Just like Wall Street, free agent market takes hit - NBC Right Now/KNDO/KNDU Tri-Cities, Yakima, WA |

Just like Wall Street, free agent market takes hit

DALLAS -- Good news, owners: The biggest free agent of the winter is off the market.

Carlos Zambrano's gain is ownership's gain, too.

If the contract extension Zambrano signed with the Cubs on Friday is any indication, free agency deals might not get as wild this winter as they did last year. Zambrano, 26, got five years and $91.5 million from the Cubs. The deal does include a vesting option for a sixth year.

Even so, even if Zambrano maxes out his deal, he's going to earn less than Barry Zito will over the length of his benchmark contract from last winter. Zito, you may recall got seven years and $126 million, from the San Francisco Giants. Zito is three years older than Zambrano and, to be frank, not as good a pitcher as Zambrano right now.

Which is why even though Zambrano is off the market for pitching-starved teams, it represents a smidgeon of good news for the owners. In casual conversations with informed folks over the last couple of weeks, we tossed around what Zambrano might receive.

"How many years guaranteed did Zito get?" one guy asked me.

"Seven."

"Then," he said, "Zambrano is going to get eight."

Another guy: "He'll get $160 million for eight years."

Echoed another: "He's going to get at least $20 million a year."

That the most attractive pitcher on the market is already off it should mean a market correction in the owners' favor may be just around the corner. All the owners have to do is act in a logical and rational manner. That, however, may be flirting with the truly unrealistic.


The weekend planner: Three things not to miss this weekend:

1. Octoberfest!: The four AL teams I expect will make the postseason engage this weekend, though the order is a little off. When it's all done, I think Boston will be facing Detroit and Los Angeles will be facing the Yankees. For this weekend, it's LA at Boston and Detroit at the Yanks. Still, darn good baseball.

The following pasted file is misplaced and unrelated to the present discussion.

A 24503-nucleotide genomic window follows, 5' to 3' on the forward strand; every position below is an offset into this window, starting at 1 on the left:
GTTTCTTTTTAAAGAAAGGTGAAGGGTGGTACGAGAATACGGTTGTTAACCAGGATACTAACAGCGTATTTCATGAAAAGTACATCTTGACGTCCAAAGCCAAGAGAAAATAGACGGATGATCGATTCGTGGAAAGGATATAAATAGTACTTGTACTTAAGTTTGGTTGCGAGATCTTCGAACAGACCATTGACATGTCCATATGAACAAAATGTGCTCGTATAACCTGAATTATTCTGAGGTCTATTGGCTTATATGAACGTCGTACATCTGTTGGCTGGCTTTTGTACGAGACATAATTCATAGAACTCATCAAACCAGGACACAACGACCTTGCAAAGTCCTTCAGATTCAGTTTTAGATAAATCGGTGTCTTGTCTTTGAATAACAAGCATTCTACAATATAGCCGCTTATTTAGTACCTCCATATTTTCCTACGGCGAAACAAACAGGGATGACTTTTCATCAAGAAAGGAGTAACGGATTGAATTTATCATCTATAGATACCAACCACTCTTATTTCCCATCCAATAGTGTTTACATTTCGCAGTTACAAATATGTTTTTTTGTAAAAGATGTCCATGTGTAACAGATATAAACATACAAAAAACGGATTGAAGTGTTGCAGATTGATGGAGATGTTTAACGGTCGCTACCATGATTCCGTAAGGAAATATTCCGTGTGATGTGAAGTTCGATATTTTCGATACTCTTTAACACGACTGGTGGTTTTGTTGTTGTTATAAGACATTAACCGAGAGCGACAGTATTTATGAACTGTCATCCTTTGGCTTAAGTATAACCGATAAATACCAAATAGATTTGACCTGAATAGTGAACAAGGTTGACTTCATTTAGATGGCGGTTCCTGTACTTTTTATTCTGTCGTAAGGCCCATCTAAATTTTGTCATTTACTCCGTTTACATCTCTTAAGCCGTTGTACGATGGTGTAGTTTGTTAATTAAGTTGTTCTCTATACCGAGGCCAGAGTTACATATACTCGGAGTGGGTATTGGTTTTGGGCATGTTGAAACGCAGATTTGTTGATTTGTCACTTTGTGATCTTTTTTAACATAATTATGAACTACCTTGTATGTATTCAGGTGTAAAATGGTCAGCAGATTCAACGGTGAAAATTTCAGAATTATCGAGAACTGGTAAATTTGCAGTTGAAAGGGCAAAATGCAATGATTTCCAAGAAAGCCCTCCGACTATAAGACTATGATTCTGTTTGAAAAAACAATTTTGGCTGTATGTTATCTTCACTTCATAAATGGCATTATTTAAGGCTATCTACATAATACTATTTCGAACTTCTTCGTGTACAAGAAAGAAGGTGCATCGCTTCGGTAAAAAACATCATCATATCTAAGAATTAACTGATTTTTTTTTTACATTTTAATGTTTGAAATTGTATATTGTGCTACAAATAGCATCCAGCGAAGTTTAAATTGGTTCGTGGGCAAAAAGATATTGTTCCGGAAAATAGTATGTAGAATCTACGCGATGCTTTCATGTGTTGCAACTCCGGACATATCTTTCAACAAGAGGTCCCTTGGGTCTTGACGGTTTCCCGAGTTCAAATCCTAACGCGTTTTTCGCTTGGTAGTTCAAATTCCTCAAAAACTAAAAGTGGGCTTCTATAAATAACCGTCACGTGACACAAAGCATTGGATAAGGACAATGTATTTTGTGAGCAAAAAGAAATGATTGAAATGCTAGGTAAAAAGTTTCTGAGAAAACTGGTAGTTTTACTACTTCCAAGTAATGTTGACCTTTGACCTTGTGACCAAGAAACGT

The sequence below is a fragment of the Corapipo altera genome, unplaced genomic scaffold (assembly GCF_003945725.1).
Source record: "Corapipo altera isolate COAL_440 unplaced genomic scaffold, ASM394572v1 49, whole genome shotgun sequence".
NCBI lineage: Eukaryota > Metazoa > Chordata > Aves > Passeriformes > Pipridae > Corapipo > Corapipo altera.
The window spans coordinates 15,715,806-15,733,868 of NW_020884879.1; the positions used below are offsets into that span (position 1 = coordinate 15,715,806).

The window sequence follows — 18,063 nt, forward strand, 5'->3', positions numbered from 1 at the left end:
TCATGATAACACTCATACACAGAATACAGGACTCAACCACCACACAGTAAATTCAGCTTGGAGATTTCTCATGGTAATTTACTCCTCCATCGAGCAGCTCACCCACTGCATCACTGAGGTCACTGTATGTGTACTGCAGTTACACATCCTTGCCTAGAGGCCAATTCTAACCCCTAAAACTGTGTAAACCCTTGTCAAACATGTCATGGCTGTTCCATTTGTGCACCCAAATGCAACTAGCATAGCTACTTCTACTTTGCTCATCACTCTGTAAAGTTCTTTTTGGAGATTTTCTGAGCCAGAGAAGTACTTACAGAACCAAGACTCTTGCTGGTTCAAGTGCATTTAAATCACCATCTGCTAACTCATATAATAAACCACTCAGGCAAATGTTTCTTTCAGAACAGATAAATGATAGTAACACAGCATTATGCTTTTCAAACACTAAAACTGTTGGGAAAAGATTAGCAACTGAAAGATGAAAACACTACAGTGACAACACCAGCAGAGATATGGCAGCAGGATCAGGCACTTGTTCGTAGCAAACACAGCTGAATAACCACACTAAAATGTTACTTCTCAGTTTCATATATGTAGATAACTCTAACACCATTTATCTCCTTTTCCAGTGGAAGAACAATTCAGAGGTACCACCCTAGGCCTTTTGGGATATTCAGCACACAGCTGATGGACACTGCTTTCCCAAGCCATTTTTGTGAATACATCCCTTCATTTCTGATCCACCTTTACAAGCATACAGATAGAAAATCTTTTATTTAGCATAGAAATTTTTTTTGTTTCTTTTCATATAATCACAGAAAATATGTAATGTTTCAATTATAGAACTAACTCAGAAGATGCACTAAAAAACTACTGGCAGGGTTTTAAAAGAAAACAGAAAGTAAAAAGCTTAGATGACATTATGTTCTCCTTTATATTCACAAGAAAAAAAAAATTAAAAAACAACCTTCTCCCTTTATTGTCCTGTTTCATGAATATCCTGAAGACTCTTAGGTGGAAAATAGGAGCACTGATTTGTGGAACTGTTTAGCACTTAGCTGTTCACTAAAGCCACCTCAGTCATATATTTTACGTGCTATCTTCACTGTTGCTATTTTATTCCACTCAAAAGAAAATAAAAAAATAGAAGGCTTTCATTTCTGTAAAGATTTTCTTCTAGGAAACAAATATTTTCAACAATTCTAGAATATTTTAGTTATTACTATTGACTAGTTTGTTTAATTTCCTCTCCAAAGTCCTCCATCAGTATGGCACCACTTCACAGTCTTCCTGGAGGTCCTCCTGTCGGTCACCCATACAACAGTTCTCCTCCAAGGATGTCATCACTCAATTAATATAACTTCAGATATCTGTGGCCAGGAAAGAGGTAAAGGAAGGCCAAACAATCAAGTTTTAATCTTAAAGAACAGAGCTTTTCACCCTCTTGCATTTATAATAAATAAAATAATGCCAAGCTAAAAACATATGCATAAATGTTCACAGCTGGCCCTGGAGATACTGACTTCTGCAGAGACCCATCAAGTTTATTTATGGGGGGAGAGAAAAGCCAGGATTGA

2. Central stage: The Cardinals and Cubs, both hot in pursuit of Milwaukee in the NL Central square off in Chicago. On second thought, I'm not sure "pursuit" is the right word to describe a race in which the team "pursuing" teams are moving up mostly because the "pursuee" is plummeting like the stock-market. Anyhoo, Cards vs. Cubs is always good theater. And they are both in the race (Cubs are ½ game back of Milwaukee, Cards are 2 ½ back). Once again somebody has to be crowned the Central champ. Might as well be one of these teams.

3. Milestone watch: It's getting so boring. We haven't had a good milestone reached in like a week or two. Guess we'll have to wait until Ken Griffey Jr. reaches 600 homers for our next thrill. He enters a weekend series at Milwaukee 10 homers away. Good news, he's hit five career homers off Friday's starter Jeff Suppan. Bad news: What if interim manager Pete Mackanin decides to double switch for Junior again?


The ol' thermometer sez: Hurricane season special

Category 5
Magglio Ordonez, Tigers: Lest anybody think the race for the AL MVP is a one-car parade with Alex Rodriguez as the Grand Marshal, remember Mags. In the seven days before Friday, he was 13-for-28 (.464) with four homers and 15 RBIs. He does lead the AL in hitting (.356) and is second to A-Rod in OPS (1.025).

Tropical storm
Bobby Jenks, White Sox: He's welcomed more retirees recently than a Del Webb community. Jenks has retired 41 consecutive hitters. That's 1½ perfect games. It's been a month since anybody has reached base against him.

Tropical depression
Chris Capuano, Brewers: He won his first five decisions and the Brewers won each of his first seven starts. Well, fortunes have changed. He's lost 10 straight and the Brewers have lost each of his last 15 starts. Next chance to break the streak is Sunday against the Reds.


News of the weird: The week's most unexplainable event
Sometimes for the truly bizarre, we have to step outside of the realm of Major League Baseball. That's where Jose Offerman comes in. His attack on pitcher Matt Beech and catcher John Nathans in an independent minor league game last week is just shameful on so many levels. Nathans suffered a concussion and Beech a broken finger and Offerman ended up in handcuffs. He later told the Connecticut Post that "it was one of those moments you want to forget. I lost it for about 10 seconds." And he gained a lifetime of infamy for perhaps the ugliest attack a batter has ever perpetrated against an opponent.


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